You may have noticed a thin veil of mould appearing on unexpected surfaces around the home lately – the result of the constant rain and humidity creating a perfect storm for airborne spores to grow and settle.
From leather belts and shoes, to window frames and even sofas and CD cases have all been reported sites for mould to grow lately. It’s harmful to your and your pet’s health – so what can you do about it?
Clinical Associate Professor Sheryl van Nunen, a Sydney immunologist and spokesperson for the National Asthma Council, who has many patients with allergies and asthma, has some great advice about mould and mildew in the home.
“One in ten adults have asthma and one in four pre-schoolers, and this may be exacerbated by mould,” she said. “The mould causes inflammation in the respiratory tract and this can trigger rhinitis and asthma.” Here are her tips for eradication and long-term prevention.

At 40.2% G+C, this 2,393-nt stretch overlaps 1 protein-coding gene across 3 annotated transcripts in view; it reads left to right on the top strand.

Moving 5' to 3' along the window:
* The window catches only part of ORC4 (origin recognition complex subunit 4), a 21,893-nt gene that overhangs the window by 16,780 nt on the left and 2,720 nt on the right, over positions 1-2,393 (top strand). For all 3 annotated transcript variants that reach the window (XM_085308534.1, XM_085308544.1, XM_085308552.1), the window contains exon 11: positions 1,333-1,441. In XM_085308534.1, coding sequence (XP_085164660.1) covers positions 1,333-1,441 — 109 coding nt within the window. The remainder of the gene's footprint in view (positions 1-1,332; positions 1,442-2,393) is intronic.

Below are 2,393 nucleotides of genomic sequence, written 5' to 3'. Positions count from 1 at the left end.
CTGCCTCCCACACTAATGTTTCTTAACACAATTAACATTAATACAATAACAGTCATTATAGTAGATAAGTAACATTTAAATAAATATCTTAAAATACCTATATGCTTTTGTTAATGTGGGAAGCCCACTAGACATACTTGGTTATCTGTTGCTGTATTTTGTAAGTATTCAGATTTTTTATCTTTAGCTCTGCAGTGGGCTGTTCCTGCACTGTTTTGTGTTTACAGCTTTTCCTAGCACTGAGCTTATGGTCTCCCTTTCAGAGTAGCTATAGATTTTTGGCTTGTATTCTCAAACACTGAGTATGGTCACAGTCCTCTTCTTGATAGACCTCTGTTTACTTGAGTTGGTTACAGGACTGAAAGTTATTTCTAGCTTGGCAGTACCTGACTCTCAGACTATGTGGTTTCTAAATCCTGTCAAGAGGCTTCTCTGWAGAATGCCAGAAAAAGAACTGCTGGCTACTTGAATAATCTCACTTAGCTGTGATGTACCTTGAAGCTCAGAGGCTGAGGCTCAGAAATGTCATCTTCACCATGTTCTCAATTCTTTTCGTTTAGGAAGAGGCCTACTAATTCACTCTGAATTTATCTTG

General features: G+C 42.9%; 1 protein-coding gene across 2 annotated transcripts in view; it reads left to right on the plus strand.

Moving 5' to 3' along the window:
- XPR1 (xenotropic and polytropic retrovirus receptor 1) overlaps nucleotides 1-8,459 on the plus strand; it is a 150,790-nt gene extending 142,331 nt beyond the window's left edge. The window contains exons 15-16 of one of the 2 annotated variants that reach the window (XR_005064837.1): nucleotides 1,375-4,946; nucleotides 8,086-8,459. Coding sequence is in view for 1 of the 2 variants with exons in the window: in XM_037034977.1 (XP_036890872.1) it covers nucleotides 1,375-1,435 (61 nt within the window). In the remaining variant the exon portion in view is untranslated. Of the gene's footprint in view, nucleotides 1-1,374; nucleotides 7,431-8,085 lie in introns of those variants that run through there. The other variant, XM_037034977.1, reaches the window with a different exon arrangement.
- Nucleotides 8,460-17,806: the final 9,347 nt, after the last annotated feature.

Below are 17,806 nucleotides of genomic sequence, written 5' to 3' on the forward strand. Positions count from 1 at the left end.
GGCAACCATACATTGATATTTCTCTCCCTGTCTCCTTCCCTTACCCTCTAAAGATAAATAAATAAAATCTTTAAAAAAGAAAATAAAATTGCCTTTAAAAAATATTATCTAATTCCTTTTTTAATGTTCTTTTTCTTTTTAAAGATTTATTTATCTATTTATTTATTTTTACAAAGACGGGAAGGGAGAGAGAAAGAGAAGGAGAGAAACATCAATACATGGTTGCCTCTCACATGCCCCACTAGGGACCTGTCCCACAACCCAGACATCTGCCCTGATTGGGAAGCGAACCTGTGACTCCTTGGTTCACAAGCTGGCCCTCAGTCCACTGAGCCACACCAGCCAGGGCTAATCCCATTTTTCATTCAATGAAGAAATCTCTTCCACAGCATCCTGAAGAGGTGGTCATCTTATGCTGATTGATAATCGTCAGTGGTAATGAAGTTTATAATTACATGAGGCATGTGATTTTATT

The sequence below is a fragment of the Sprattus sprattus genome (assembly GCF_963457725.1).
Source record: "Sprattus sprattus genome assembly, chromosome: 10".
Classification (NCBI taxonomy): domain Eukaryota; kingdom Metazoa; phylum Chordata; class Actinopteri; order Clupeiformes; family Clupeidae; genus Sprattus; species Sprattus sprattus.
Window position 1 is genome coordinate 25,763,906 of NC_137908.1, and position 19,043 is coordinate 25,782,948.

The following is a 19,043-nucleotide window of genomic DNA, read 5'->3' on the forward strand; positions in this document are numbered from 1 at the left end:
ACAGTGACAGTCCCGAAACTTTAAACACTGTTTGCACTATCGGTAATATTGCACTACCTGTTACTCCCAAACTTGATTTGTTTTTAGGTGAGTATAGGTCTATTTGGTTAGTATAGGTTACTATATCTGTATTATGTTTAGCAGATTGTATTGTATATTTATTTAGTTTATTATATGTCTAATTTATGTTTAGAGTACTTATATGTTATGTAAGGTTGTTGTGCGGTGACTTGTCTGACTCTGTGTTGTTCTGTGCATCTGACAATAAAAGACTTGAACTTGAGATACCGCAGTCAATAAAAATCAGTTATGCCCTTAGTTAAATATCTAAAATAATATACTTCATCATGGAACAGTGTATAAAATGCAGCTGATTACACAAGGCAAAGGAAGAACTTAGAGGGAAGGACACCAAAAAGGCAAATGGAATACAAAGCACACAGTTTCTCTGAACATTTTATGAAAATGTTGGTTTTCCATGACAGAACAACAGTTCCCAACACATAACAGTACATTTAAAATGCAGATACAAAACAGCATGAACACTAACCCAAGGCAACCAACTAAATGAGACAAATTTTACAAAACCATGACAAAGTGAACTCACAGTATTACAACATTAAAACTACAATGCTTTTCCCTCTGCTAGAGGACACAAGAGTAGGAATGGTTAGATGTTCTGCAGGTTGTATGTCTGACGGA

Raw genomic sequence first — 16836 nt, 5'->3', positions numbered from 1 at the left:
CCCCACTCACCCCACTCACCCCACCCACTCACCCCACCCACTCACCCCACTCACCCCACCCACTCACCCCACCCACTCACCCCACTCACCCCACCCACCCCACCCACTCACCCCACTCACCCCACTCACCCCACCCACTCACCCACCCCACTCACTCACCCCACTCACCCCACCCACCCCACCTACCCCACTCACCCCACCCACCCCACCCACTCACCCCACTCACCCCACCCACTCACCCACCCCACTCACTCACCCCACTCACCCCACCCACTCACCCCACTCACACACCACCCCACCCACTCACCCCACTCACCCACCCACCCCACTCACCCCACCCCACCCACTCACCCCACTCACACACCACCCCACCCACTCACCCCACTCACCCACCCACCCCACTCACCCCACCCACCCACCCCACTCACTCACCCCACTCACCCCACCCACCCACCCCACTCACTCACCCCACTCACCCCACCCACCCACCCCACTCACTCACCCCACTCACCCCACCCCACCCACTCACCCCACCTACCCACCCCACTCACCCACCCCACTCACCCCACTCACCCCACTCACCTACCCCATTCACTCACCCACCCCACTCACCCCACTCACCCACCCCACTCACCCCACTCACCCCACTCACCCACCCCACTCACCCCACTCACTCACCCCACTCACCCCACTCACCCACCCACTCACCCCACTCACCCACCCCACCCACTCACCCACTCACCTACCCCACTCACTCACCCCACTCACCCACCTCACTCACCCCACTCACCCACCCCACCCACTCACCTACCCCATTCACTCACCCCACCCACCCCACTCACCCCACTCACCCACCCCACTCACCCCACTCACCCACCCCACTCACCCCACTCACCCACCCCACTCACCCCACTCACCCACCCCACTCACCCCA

In the garden: remove overhanging trees and branches and clear gutters to reduce the chances of water collecting in your roof. Put indoor plants outside during damp weather as they’re sources of mould.
Ventilation: constantly open doors and windows, even in winter, to get air circulating and sunshine coming into your home. Mould hates sunshine!
Use a dehumidifier to dry out the home particularly in culprit rooms like kitchens, laundries and bathrooms. Also invest in a HEPA filter on your vacuum cleaner – it has an electrostatic particle filter so dust and pollutants get stuck in the vacuum rather than being blown out the back again into the air.
De-clutter: throw out anything not regularly used, like old magazines or forgotten toys, as they’re dust-gatherers.
When cleaning away the mould: use one part white fermented vinegar to four parts warm water to wipe down all surfaces with mould, including windows, walls and ceilings. It can also be used on fabric and leather sofas, on a cloth lightly dampened with the solution, though do a small test patch on an underside area first.
Don’t use bleach: it does not kill the mould spores.
Microfibres: always use these over standard cloths to physically clean mould away as they can reach into small crevices and remove more mould.